What was the first car race?

Today’s Formula 1 car races have little to do with the first car race in history. Today we will tell you something about the history of motor racing, and some curiosity about the first car races in history.

The first car race in history

The first car race was in 1894. Nothing more and nothing less than 125 years ago. Imagine how the car industry has evolved since then. It happened in France and the race consisted of the distance between Paris and Rouen, about 126 kilometres.

The call for this race was quite funny, a journalist from Le Petit Journale, Pierre Giffard, decided to call it to show the world how far the automobile industry had developed in France. The previous year, he had launched another competition, this time to find out which was the best car of the time.

The competition was called Le Concours des Voitures sans Chevaux (“The competition of cars without carriages”) and only the title already generated an enormous controversy at the time. Part of the society was against those machines that walked without having to be pulled by horses.

Despite this, 102 drivers showed up, of which only 21 actually came to compete. More than half did not meet the requirements to participate, it must be borne in mind that most of the cars were in states unintelligible to us, some could not be started more than 5 minutes.

In this competition, in addition to speed, prizes were awarded for the safety offered by the vehicle, the ease of driving, the fact that no mechanic’s help was needed to get started and, above all, the fact that the vehicles involved the least possible expense. Some of the cars had a combustion engine, but almost half still had a steam engine.

The driver who managed to make the race in the shortest time was not the winner. The Marquis of Albert de Dion, made the route in no less than 6 hours and 48 minutes. The problem is that he needed the help of a mechanic to complete the race, so his victory was annulled. This requirement was against the rules of participation.

However, the victory was shared among the next best. It is not surprising to see that it was the brothers Peugeot and Panhard&Levassor. The empire that their families would later build has a lot to do with this race.

Other curious races in the history of cars

The history of motorsport went through many phases after the first race. By 1900, motor racing had crossed the Atlantic and been planted in the Americas.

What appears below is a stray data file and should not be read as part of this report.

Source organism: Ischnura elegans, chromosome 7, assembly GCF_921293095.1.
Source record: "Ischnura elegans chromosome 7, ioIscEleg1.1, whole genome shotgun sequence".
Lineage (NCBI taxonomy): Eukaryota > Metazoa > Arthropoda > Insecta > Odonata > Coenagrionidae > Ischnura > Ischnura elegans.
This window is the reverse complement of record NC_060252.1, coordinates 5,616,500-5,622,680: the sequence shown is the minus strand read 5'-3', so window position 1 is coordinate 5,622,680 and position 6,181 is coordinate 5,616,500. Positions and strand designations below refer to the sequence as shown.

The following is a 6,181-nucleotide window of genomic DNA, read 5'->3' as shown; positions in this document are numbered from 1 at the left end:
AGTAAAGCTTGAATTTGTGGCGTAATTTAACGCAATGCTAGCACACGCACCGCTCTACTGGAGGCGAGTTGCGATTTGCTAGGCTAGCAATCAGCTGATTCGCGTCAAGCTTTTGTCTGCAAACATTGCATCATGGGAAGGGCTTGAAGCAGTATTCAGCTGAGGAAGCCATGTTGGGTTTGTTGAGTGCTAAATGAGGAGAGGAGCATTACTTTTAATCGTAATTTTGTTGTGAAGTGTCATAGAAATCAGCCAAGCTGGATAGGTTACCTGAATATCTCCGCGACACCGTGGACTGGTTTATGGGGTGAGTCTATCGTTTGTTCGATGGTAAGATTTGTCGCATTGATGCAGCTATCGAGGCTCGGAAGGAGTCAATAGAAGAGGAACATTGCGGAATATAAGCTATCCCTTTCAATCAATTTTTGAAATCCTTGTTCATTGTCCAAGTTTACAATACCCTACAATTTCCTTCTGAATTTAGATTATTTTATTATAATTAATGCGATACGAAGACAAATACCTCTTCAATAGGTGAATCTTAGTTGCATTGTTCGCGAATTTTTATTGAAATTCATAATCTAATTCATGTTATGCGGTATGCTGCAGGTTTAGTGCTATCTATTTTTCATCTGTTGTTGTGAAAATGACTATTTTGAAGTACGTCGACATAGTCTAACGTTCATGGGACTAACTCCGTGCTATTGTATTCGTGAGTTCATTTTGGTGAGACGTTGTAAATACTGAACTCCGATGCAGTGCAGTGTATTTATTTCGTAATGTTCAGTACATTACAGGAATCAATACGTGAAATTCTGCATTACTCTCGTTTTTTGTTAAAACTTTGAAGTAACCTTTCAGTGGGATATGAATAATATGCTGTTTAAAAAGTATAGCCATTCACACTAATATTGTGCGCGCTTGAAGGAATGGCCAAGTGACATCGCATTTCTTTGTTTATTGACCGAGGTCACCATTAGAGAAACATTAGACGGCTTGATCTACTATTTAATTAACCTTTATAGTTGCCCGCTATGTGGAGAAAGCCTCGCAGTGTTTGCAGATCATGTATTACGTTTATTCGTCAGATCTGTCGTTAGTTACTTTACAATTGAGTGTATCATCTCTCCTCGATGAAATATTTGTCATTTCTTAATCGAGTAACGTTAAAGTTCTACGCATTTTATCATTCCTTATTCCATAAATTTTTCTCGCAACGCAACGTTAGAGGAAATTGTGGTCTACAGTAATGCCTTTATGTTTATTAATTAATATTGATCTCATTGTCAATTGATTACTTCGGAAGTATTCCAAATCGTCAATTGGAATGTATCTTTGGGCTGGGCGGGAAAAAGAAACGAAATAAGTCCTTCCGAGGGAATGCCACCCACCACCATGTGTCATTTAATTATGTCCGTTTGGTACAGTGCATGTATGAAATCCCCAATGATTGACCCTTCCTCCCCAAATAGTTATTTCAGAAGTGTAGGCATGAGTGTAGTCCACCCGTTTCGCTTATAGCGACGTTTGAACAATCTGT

The Gordon Bennett Cup had established itself as an annual race with the presence of international drivers. Each country could present up to a maximum of three cars. France won four of the six races, an unmistakable sign that it positioned itself as the country that produced the best cars.

In 1903, there was what would be known in the history of motor racing, as the Race of Death. It consisted of three stages that were to link Paris with Madrid, some 1307 km away.

On the way there were all sorts of ups and downs and sadly misfortunes. Marcel and Louis Renault two of the star participants, suffered the most unpleasant accident, Marcel went off the road and died, so his brother and partner stopped running forever. Another of the runners was Charles S Rolls, known worldwide for founding the Rolls Royce who competed like a brave to the end.

But the winner, who only covered the distance between Paris and Bordeaux, was Fernand Gabriel, who managed to travel about 100 kilometers per hour to his destination. The second place was. Not surprisingly, for Louis Renault.

The Vanderblit Cup in 1904 was the first trophy in the history of motorsport in the United States. And for many years it was one of the most important in the world. Created by millionaire William Kissam Vanderbilt II. We highlight it here because it positioned the American car industry in a good place, after France.

The history of the first race and motor racing in general, as you can see, is very interesting, especially in its beginnings, were other times and the exploits in the races were considered heroic.

The crowds were going crazy in the ditches of the roads, we must not forget that they began being a luxury that only the richest could afford, since only they could buy cars.

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